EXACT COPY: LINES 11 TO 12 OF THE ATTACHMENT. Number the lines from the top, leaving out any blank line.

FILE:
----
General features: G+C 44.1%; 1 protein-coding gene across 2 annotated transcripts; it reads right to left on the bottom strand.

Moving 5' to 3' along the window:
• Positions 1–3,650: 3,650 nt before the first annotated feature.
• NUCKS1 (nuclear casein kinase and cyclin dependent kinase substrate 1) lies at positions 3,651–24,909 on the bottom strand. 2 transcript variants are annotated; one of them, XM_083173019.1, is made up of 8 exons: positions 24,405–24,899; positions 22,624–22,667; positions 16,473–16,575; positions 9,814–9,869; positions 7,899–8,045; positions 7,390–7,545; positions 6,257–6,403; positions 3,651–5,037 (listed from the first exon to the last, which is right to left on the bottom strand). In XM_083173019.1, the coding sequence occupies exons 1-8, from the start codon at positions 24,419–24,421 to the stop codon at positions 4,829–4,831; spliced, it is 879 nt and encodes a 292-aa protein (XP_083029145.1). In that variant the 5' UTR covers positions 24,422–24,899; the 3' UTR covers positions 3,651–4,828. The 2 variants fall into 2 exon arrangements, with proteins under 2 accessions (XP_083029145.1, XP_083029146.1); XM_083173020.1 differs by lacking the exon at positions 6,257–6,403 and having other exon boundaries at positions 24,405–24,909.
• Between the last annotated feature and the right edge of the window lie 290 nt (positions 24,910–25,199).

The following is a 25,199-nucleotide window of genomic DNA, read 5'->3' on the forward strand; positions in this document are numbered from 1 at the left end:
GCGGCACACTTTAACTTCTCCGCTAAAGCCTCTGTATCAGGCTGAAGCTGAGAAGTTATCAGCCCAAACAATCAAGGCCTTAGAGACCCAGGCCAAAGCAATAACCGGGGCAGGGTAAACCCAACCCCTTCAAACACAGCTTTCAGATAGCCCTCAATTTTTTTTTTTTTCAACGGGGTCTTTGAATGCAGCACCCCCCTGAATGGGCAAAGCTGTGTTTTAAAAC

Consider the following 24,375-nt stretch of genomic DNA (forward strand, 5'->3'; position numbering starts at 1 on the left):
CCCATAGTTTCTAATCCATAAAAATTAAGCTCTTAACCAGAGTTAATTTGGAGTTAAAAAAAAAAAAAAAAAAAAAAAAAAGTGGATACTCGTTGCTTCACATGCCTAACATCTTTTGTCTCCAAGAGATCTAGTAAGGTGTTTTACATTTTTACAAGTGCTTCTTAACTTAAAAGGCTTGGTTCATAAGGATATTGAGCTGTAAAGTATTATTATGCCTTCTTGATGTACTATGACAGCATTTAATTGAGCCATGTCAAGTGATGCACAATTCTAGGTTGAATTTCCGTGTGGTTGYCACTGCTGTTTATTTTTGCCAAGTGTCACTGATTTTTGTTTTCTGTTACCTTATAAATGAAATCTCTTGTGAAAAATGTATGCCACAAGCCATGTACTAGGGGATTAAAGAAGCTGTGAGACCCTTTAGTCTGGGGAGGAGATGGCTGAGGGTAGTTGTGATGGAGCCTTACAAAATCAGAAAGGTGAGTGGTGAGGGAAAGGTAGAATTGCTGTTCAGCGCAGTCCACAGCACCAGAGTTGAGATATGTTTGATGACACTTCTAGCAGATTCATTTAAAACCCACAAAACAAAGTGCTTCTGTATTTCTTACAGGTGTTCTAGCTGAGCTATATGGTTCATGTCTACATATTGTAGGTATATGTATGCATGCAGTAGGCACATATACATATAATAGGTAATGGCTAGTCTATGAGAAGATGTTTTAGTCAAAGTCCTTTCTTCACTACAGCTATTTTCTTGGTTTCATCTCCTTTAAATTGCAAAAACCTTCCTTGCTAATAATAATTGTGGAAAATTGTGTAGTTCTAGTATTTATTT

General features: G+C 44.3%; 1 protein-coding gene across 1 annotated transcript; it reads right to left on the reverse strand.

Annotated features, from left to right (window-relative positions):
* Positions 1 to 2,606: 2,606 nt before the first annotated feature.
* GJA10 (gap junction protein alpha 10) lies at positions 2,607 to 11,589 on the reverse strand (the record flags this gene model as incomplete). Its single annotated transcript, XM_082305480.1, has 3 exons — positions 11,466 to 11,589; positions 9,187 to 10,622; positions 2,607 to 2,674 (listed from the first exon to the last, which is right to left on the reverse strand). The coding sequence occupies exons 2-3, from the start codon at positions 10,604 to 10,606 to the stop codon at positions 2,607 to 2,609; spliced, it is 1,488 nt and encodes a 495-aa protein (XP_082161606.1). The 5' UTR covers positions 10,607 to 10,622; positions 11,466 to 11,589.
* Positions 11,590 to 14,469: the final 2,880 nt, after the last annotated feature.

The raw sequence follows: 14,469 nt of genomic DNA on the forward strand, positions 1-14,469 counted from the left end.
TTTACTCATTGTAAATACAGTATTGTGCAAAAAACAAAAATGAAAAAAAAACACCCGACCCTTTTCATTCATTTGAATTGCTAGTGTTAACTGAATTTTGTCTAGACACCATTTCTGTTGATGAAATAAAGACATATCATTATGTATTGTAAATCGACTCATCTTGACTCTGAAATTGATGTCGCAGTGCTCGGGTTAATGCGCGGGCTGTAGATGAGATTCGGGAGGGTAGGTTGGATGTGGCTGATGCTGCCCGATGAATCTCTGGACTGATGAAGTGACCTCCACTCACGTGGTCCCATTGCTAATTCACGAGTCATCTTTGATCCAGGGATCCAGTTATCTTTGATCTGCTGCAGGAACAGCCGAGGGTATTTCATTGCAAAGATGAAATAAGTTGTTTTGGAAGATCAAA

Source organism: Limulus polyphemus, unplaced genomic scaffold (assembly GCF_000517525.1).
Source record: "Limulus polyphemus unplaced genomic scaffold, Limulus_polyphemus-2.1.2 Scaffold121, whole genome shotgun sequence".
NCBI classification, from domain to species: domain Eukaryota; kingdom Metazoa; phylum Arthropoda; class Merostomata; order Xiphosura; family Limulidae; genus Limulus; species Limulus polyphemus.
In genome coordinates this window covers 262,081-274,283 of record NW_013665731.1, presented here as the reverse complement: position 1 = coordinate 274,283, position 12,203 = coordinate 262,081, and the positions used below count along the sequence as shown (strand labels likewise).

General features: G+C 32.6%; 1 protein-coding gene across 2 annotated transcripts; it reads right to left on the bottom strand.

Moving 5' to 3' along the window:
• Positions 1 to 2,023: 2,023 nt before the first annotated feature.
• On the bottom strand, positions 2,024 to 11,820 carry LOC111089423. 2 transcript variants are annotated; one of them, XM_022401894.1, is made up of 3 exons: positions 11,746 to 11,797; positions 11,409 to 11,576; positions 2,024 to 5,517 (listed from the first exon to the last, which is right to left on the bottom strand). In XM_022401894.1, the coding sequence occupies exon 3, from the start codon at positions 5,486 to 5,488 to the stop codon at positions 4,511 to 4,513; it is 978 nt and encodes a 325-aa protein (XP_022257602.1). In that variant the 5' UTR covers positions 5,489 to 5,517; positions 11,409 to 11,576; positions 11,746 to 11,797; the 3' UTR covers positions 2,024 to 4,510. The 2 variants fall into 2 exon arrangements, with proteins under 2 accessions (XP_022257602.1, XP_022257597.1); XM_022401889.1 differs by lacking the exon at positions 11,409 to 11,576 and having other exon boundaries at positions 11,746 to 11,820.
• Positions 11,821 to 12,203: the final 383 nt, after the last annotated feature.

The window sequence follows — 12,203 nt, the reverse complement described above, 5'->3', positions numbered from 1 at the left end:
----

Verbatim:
Annotated features, from left to right (window-relative positions):
* Positions 1 to 2,606: 2,606 nt before the first annotated feature.